[knem-devel] The unexpected performance of DMA memcopy with knem

Brice Goglin Brice.Goglin at inria.fr
Mon Jul 8 18:37:12 CEST 2013

Le 08/07/2013 17:36, Zheng Da a écrit :
> Hello,
> I just started to use knem and am interested in DMA memory copy with
> knem. To test its performance, I copied some code from
> tools/knem_status_test.c and it copies 64MB each time.
> I measure its performance on a NUMA machine with 4 Xeon E5-4620
> processors and I use knem v1.0.0. The best performance I got is about
> 5GB/s for both local memory copy and remote memory copy. On the same
> machine, the rate of memory copy (with CPU involved) is 9.5GB/s and
> 3.7GB/s for local copy and remote copy respectively. The result is
> very different from what I expected. I thought DMA memory copy should
> be faster than CPU memory copy for both cases (local and remote copy)
> and that DMA memory copy should also have different performance in
> local and remote copy. Does the result sound reasonable?


Such results highly depend on the architecture. I have never tested on
E5 46xx but I am not very surprised.

> In my Linux box, each DMA device has only one channel for memory copy.

I see below in your mail that you have 16 devices. E5-4620 seems to have
8 cores. So it looks like you have twice more cores than devices?
Interesting, I thought Intel was trying to have one device per core.
That looks true on 2-sockets system. Not on 4-socket then. Can you send
the output of lstopo (from hwloc) to see how these channels are
connected to sockets?

> Is it possible to enable 4 channels for memory copy?

KNEM doesn't support this natively. All available channels are currently
distributed among all processors. A single channel is used by each KNEM
context (the one attributed to the processor that runs the process when
it opens /dev/knem).

A process could open multiple KNEM contexts in order to use multiple
channels. However, making sure that you get different hardware channels
may be hard.

I have never seen anybody combine multiple channels, I don't know if we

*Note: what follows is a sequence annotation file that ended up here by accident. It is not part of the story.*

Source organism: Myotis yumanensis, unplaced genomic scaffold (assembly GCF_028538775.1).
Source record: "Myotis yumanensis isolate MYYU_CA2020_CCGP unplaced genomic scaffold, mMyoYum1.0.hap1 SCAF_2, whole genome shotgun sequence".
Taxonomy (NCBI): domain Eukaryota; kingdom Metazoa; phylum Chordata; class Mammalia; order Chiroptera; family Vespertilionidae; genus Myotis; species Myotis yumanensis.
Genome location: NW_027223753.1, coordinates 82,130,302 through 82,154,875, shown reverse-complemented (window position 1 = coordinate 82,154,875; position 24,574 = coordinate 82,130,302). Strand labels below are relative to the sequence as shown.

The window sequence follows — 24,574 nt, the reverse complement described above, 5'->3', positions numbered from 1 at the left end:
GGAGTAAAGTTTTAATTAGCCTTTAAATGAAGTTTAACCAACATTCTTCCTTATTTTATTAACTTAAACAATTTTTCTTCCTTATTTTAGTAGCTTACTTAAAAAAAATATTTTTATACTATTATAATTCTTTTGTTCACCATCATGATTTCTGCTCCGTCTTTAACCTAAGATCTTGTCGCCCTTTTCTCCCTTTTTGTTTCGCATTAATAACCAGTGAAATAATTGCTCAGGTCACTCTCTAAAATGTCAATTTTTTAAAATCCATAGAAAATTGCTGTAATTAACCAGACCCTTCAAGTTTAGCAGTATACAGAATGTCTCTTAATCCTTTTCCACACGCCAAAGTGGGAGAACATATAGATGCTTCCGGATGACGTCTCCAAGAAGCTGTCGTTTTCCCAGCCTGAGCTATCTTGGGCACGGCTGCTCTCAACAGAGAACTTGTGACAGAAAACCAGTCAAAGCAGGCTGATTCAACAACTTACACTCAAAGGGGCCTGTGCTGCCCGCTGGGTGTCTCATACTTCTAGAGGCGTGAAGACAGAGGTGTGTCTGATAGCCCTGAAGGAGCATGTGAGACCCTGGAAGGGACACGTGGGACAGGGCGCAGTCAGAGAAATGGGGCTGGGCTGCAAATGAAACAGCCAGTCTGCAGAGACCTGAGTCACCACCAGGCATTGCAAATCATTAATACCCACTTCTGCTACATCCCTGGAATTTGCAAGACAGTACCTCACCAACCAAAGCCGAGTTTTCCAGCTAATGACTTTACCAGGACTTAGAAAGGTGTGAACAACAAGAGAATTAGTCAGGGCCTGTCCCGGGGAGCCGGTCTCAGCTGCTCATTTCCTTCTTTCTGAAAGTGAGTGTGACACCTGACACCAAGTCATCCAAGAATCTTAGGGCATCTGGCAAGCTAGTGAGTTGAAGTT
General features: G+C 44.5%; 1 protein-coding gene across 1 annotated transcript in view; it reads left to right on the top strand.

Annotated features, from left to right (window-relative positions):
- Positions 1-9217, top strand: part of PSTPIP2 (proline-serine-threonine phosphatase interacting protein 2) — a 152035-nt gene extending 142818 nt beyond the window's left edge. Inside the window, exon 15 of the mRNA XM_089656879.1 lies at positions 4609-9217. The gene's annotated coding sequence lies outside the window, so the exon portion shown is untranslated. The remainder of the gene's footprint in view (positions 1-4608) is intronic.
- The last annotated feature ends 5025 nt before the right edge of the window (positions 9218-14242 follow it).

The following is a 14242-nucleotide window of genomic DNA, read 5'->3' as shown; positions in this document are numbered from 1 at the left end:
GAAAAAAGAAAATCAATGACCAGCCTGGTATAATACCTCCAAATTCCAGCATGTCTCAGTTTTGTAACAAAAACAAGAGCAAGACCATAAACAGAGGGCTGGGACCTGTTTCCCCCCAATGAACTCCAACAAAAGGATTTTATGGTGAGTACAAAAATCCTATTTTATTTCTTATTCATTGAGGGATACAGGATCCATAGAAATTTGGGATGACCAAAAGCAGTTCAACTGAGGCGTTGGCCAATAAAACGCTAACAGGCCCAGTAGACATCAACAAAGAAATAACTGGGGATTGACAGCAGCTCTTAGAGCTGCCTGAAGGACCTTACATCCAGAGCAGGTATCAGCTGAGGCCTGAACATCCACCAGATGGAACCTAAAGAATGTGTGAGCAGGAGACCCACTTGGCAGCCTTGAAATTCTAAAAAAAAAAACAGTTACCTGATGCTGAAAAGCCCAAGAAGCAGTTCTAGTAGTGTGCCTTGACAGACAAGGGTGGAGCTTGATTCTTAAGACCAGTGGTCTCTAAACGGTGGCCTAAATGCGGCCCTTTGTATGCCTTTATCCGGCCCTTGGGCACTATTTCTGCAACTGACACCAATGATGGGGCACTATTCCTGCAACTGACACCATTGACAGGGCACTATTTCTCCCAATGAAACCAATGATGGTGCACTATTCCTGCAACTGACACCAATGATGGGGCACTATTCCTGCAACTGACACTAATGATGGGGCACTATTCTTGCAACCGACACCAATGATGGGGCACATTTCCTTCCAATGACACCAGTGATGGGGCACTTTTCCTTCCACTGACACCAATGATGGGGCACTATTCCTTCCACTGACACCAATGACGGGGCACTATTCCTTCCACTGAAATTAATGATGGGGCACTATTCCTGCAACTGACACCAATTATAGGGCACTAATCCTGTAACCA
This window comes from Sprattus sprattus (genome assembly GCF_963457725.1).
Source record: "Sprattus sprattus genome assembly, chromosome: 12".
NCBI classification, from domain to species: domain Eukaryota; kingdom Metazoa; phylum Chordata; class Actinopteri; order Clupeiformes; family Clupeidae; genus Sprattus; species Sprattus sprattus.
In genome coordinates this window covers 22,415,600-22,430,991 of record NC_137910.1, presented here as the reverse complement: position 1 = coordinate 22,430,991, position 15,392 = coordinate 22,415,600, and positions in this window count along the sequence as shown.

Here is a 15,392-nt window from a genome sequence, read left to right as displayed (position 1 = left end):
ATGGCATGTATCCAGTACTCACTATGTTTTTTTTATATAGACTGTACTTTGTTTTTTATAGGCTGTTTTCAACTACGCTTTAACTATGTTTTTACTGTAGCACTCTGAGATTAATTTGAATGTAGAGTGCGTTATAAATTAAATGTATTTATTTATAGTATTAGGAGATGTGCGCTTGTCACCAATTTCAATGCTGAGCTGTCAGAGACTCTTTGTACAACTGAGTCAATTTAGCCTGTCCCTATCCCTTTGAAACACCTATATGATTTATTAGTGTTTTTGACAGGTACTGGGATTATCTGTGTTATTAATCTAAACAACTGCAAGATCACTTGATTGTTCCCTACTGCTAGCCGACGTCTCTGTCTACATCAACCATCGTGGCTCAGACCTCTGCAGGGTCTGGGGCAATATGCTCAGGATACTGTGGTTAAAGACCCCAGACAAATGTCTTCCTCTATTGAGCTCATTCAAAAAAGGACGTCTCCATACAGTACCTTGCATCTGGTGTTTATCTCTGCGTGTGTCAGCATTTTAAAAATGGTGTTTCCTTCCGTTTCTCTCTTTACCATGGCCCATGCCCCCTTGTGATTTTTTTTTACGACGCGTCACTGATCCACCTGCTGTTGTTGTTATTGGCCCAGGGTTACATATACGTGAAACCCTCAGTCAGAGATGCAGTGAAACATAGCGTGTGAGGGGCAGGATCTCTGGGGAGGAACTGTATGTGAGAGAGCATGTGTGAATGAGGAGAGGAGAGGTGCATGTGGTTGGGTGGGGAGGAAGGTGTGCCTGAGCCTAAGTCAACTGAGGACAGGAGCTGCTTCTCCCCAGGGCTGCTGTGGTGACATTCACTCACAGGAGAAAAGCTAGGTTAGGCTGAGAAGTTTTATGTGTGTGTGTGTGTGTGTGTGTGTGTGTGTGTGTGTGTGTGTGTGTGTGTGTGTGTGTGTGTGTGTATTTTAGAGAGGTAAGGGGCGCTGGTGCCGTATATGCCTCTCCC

can expect large benefits from this.

> Another problem I found is that per-CPU channel table doesn't always
> contain the DMA channels in the local processor. For example, in my
> machine (16 DMA devices and 1 channel on each device), a half of
> channels in the per-CPU channel table in processor 0 are in a remote
> processor. It seems the performance is much worse with a channel in
> the remote processor. I don't know if it is caused by some wrong
> configurations on my machine. Does anyone encounter the similar
> problem?

This is caused by the way the Linux kernel distributes the channels
among the processors. KNEM just sits on top of it and cannot do much
about it with the current stack. I've seen bad performance when doing a
local copy with a remote processor, indeed.

The way to fix this is to stop using the netdma channels and directly
acquire physical channels from KNEM. That will require a large rework of
the KNEM driver code, but it will enable other optimizations such as
getting interrupts on copy completion. Unfortunately, I don't expect
having much time to do this in the near future. If I were sure that I/O
AT DMA will be useful in the future, I would do my best to find some
time to implement all this. However, it's not clear if Intel is trying
to make I/O AT DMA useful again, or if it may become almost useless
performance-wise as it did a couple years ago in some generations of Xeons.


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